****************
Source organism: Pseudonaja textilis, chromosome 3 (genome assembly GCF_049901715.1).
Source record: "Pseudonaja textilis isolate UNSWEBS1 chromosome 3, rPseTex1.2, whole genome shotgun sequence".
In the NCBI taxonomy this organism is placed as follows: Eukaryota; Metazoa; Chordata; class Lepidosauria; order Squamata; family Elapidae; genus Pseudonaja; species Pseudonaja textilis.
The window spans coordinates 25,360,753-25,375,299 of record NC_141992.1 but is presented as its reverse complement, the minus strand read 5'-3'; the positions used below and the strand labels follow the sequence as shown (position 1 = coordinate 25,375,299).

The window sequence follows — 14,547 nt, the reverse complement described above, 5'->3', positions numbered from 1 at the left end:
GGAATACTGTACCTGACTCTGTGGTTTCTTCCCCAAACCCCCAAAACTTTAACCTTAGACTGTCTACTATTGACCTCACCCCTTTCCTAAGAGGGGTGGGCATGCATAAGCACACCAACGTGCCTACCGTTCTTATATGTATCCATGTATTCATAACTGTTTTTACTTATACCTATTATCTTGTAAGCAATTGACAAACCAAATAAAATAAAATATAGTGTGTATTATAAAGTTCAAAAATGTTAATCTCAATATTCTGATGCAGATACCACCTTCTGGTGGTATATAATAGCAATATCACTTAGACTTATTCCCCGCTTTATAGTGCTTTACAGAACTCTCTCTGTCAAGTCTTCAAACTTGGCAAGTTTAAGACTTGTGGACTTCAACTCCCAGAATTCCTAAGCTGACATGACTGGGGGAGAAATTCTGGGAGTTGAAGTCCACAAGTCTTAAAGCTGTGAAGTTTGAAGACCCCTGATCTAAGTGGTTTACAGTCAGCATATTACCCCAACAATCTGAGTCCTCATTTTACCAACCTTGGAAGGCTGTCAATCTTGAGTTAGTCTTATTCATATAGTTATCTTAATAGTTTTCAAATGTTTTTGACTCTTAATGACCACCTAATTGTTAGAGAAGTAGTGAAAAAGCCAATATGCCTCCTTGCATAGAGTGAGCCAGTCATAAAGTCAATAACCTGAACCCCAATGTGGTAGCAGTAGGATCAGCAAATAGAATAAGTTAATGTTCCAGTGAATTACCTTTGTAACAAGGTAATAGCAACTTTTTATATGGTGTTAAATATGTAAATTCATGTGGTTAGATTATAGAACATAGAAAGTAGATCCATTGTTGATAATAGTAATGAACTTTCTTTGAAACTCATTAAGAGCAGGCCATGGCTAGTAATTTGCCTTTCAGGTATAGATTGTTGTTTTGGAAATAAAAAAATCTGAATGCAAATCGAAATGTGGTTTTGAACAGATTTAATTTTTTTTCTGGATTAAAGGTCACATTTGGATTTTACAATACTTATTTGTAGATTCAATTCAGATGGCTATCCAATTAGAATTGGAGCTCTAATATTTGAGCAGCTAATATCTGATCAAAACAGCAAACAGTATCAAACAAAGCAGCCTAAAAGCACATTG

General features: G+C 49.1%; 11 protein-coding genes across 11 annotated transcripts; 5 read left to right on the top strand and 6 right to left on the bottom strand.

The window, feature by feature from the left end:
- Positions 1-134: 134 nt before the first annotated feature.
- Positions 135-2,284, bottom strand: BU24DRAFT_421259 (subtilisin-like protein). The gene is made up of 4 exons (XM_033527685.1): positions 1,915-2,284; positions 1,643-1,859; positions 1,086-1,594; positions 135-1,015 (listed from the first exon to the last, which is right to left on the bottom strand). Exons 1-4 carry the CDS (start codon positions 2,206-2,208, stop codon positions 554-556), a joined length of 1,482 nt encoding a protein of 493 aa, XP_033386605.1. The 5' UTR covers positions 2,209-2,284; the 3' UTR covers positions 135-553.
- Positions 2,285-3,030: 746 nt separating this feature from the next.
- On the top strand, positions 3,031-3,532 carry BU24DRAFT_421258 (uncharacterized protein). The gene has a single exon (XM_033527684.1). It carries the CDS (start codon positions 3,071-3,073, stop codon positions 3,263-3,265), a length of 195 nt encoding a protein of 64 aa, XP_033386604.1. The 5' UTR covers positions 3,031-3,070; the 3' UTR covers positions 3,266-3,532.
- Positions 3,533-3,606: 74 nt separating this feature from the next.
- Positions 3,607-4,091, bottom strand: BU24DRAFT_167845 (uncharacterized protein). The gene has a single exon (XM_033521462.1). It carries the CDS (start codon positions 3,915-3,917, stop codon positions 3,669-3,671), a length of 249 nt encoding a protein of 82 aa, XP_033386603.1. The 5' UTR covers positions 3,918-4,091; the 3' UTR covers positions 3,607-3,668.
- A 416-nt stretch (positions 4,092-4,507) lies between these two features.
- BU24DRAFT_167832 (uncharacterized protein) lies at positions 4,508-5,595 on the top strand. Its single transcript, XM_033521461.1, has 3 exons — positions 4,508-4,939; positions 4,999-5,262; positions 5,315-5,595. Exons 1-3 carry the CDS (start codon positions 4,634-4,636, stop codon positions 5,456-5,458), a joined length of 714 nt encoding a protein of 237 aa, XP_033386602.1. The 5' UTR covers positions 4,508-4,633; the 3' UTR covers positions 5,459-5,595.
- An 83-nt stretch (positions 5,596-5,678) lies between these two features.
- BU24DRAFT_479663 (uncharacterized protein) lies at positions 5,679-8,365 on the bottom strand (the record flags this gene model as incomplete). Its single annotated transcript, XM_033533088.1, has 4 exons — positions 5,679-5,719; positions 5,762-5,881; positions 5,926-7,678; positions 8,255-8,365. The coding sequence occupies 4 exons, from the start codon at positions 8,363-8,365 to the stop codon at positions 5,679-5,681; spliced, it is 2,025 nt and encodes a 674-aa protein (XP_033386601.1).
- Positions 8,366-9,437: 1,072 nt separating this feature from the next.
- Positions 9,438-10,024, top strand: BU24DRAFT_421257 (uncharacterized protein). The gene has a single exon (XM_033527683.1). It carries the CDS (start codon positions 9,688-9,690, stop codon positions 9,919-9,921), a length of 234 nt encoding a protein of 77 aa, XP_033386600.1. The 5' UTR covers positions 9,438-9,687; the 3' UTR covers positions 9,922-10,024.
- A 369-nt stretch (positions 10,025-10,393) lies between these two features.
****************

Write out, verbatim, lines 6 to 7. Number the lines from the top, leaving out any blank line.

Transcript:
GGAATACTGTACCTGACTCTGTGGTTTCTTCCCCAAACCCCCAAAACTTTAACCTTAGACTGTCTACTATTGACCTCACCCCTTTCCTAAGAGGGGTGGGCATGCATAAGCACACCAACGTGCCTACCGTTCTTATATGTATCCATGTATTCATAACTGTTTTTACTTATACCTATTATCTTGTAAGCAATTGACAAACCAAATAAAATAAAATATAGTGTGTATTATAAAGTTCAAAAATGTTAATCTCAATATTCTGATGCAGATACCACCTTCTGGTGGTATATAATAGCAATATCACTTAGACTTATTCCCCGCTTTATAGTGCTTTACAGAACTCTCTCTGTCAAGTCTTCAAACTTGGCAAGTTTAAGACTTGTGGACTTCAACTCCCAGAATTCCTAAGCTGACATGACTGGGGGAGAAATTCTGGGAGTTGAAGTCCACAAGTCTTAAAGCTGTGAAGTTTGAAGACCCCTGATCTAAGTGGTTTACAGTCAGCATATTACCCCAACAATCTGAGTCCTCATTTTACCAACCTTGGAAGGCTGTCAATCTTGAGTTAGTCTTATTCATATAGTTATCTTAATAGTTTTCAAATGTTTTTGACTCTTAATGACCACCTAATTGTTAGAGAAGTAGTGAAAAAGCCAATATGCCTCCTTGCATAGAGTGAGCCAGTCATAAAGTCAATAACCTGAACCCCAATGTGGTAGCAGTAGGATCAGCAAATAGAATAAGTTAATGTTCCAGTGAATTACCTTTGTAACAAGGTAATAGCAACTTTTTATATGGTGTTAAATATGTAAATTCATGTGGTTAGATTATAGAACATAGAAAGTAGATCCATTGTTGATAATAGTAATGAACTTTCTTTGAAACTCATTAAGAGCAGGCCATGGCTAGTAATTTGCCTTTCAGGTATAGATTGTTGTTTTGGAAATAAAAAAATCTGAATGCAAATCGAAATGTGGTTTTGAACAGATTTAATTTTTTTTCTGGATTAAAGGTCACATTTGGATTTTACAATACTTATTTGTAGATTCAATTCAGATGGCTATCCAATTAGAATTGGAGCTCTAATATTTGAGCAGCTAATATCTGATCAAAACAGCAAACAGTATCAAACAAAGCAGCCTAAAAGCACATTG

General features: G+C 49.1%; 11 protein-coding genes across 11 annotated transcripts; 5 read left to right on the top strand and 6 right to left on the bottom strand.